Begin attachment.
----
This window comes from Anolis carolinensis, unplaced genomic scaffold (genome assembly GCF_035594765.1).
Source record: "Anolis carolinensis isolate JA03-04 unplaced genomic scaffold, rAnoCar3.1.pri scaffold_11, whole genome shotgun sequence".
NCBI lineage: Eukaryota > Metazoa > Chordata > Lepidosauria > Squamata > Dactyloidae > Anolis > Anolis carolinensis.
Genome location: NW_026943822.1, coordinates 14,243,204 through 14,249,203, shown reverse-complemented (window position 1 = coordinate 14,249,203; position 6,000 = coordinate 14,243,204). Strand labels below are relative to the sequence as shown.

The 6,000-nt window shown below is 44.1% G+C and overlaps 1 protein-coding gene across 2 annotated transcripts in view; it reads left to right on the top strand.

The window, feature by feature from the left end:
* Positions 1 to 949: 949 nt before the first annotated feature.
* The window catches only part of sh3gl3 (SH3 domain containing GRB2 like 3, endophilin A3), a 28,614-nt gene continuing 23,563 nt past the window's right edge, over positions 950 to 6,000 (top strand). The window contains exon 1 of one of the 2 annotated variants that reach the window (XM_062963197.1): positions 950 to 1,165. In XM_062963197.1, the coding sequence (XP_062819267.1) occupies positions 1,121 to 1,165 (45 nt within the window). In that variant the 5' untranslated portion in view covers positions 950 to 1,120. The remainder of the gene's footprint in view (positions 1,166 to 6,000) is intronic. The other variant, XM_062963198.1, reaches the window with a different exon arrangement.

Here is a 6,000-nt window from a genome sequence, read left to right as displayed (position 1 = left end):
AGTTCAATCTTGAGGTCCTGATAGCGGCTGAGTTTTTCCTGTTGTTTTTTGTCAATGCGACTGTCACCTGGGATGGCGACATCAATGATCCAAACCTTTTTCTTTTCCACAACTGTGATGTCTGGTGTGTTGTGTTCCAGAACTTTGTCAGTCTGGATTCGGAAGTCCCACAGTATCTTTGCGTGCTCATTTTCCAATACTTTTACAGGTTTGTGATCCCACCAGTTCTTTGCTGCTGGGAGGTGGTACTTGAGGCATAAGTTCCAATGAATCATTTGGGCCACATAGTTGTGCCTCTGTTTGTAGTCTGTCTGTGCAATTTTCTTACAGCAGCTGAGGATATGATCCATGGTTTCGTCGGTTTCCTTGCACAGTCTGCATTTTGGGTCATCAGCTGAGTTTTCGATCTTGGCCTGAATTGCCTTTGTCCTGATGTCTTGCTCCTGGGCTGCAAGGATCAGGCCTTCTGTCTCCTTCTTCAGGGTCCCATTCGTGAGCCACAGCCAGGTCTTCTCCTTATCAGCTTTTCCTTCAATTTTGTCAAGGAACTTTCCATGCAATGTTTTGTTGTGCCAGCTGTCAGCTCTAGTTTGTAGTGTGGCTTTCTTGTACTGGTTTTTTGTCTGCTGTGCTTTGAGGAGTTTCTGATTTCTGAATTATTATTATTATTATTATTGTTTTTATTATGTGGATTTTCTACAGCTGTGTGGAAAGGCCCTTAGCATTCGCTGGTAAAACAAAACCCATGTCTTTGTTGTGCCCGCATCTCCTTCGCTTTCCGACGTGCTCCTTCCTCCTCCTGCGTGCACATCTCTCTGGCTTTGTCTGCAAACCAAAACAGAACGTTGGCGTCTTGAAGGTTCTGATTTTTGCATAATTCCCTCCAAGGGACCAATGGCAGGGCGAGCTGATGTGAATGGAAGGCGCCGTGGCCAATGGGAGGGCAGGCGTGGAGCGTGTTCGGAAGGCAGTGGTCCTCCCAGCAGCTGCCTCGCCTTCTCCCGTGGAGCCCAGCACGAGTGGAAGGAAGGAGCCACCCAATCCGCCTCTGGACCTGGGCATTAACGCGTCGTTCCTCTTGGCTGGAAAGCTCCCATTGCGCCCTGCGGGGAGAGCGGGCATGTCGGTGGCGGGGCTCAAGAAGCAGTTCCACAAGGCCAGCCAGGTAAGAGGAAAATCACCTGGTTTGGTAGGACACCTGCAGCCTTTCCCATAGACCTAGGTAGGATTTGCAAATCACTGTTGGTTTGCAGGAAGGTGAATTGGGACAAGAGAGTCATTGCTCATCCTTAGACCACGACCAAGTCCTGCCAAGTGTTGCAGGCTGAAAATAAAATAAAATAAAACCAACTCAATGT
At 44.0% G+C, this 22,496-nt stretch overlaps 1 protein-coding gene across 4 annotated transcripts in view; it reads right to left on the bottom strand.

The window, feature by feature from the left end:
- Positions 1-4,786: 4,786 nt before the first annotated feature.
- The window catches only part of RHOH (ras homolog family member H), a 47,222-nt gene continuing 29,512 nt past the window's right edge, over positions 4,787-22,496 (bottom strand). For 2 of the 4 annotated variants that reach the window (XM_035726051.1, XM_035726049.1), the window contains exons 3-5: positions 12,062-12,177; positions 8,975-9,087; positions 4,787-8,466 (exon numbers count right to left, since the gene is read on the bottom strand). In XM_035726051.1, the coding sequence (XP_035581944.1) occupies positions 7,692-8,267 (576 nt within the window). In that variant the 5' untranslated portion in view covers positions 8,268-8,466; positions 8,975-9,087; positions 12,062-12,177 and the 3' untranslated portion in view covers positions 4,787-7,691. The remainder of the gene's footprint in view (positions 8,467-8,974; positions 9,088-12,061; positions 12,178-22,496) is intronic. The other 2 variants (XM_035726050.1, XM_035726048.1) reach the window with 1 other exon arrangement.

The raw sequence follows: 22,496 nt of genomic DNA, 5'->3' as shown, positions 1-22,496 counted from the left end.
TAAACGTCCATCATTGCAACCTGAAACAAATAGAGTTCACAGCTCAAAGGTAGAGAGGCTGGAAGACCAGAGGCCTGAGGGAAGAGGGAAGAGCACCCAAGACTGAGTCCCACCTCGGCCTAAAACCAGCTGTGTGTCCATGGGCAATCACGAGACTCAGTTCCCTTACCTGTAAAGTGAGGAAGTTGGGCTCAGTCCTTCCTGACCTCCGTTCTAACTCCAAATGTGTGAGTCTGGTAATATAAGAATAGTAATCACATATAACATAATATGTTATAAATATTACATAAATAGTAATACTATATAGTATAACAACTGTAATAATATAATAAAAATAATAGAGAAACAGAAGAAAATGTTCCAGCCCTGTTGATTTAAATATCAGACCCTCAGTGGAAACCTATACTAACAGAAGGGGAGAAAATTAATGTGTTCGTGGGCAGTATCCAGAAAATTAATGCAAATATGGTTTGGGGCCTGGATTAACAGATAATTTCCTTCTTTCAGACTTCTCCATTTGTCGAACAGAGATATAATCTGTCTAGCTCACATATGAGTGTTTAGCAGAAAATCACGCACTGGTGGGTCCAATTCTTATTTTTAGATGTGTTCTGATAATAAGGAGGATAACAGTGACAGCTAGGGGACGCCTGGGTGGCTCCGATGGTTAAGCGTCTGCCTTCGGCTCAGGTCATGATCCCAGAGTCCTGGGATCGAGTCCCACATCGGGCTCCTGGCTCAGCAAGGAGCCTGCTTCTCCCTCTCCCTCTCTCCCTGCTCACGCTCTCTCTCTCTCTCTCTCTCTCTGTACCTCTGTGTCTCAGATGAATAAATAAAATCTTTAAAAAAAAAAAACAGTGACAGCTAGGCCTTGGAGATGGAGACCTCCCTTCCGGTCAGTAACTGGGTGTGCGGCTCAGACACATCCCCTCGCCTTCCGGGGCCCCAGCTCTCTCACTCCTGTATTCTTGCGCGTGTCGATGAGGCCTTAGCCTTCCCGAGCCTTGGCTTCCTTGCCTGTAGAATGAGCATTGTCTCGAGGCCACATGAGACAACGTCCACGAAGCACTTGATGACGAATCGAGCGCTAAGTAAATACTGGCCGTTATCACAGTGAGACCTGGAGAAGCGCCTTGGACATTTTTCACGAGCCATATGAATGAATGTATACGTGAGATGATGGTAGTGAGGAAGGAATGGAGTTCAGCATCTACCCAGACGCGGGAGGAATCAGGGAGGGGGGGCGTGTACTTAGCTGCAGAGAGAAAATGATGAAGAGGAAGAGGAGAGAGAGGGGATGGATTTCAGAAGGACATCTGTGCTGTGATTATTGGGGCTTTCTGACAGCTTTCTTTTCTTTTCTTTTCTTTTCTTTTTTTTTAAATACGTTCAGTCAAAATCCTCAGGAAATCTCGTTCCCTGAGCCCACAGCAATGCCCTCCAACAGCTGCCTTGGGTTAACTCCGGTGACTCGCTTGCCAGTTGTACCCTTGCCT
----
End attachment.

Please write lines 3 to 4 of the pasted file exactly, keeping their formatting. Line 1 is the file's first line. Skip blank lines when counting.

NCBI lineage: Eukaryota > Metazoa > Chordata > Lepidosauria > Squamata > Dactyloidae > Anolis > Anolis carolinensis.
Genome location: NW_026943822.1, coordinates 14,243,204 through 14,249,203, shown reverse-complemented (window position 1 = coordinate 14,249,203; position 6,000 = coordinate 14,243,204). Strand labels below are relative to the sequence as shown.